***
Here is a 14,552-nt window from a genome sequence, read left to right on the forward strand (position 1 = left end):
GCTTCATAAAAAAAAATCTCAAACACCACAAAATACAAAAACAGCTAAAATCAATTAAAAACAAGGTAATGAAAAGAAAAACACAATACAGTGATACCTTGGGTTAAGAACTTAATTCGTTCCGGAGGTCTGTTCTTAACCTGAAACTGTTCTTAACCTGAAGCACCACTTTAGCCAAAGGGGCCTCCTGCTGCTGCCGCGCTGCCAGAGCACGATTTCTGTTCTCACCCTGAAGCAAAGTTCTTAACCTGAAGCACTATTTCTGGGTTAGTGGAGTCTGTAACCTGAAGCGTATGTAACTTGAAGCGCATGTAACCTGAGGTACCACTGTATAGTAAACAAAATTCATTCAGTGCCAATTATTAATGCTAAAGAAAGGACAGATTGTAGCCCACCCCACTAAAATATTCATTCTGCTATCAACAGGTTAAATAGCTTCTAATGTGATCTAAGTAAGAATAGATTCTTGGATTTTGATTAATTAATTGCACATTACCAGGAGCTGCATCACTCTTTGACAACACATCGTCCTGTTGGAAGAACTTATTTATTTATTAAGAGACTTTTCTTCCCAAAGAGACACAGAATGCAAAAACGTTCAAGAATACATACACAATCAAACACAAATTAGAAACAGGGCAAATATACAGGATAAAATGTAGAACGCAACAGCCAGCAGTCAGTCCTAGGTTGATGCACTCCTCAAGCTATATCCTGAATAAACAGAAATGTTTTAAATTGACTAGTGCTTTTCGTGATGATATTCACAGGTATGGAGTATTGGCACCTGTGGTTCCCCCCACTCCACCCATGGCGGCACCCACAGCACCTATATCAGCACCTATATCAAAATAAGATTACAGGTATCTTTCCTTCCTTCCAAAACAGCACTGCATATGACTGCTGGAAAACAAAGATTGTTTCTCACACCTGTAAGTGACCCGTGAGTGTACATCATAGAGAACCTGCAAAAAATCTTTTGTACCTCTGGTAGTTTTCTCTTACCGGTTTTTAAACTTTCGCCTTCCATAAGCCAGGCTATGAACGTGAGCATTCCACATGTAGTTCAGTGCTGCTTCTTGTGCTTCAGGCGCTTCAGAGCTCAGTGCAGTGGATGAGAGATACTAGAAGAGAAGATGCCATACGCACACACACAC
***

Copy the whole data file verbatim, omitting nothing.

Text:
Here is a 14,552-nt window from a genome sequence, read left to right on the forward strand (position 1 = left end):
GCTTCATAAAAAAAAATCTCAAACACCACAAAATACAAAAACAGCTAAAATCAATTAAAAACAAGGTAATGAAAAGAAAAACACAATACAGTGATACCTTGGGTTAAGAACTTAATTCGTTCCGGAGGTCTGTTCTTAACCTGAAACTGTTCTTAACCTGAAGCACCACTTTAGCCAAAGGGGCCTCCTGCTGCTGCCGCGCTGCCAGAGCACGATTTCTGTTCTCACCCTGAAGCAAAGTTCTTAACCTGAAGCACTATTTCTGGGTTAGTGGAGTCTGTAACCTGAAGCGTATGTAACTTGAAGCGCATGTAACCTGAGGTACCACTGTATAGTAAACAAAATTCATTCAGTGCCAATTATTAATGCTAAAGAAAGGACAGATTGTAGCCCACCCCACTAAAATATTCATTCTGCTATCAACAGGTTAAATAGCTTCTAATGTGATCTAAGTAAGAATAGATTCTTGGATTTTGATTAATTAATTGCACATTACCAGGAGCTGCATCACTCTTTGACAACACATCGTCCTGTTGGAAGAACTTATTTATTTATTAAGAGACTTTTCTTCCCAAAGAGACACAGAATGCAAAAACGTTCAAGAATACATACACAATCAAACACAAATTAGAAACAGGGCAAATATACAGGATAAAATGTAGAACGCAACAGCCAGCAGTCAGTCCTAGGTTGATGCACTCCTCAAGCTATATCCTGAATAAACAGAAATGTTTTAAATTGACTAGTGCTTTTCGTGATGATATTCACAGGTATGGAGTATTGGCACCTGTGGTTCCCCCCACTCCACCCATGGCGGCACCCACAGCACCTATATCAGCACCTATATCAAAATAAGATTACAGGTATCTTTCCTTCCTTCCAAAACAGCACTGCATATGACTGCTGGAAAACAAAGATTGTTTCTCACACCTGTAAGTGACCCGTGAGTGTACATCATAGAGAACCTGCAAAAAATCTTTTGTACCTCTGGTAGTTTTCTCTTACCGGTTTTTAAACTTTCGCCTTCCATAAGCCAGGCTATGAACGTGAGCATTCCACATGTAGTTCAGTGCTGCTTCTTGTGCTTCAGGCGCTTCAGAGCTCAGTGCAGTGGATGAGAGATACTAGAAGAGAAGATGCCATACGCACACACACAC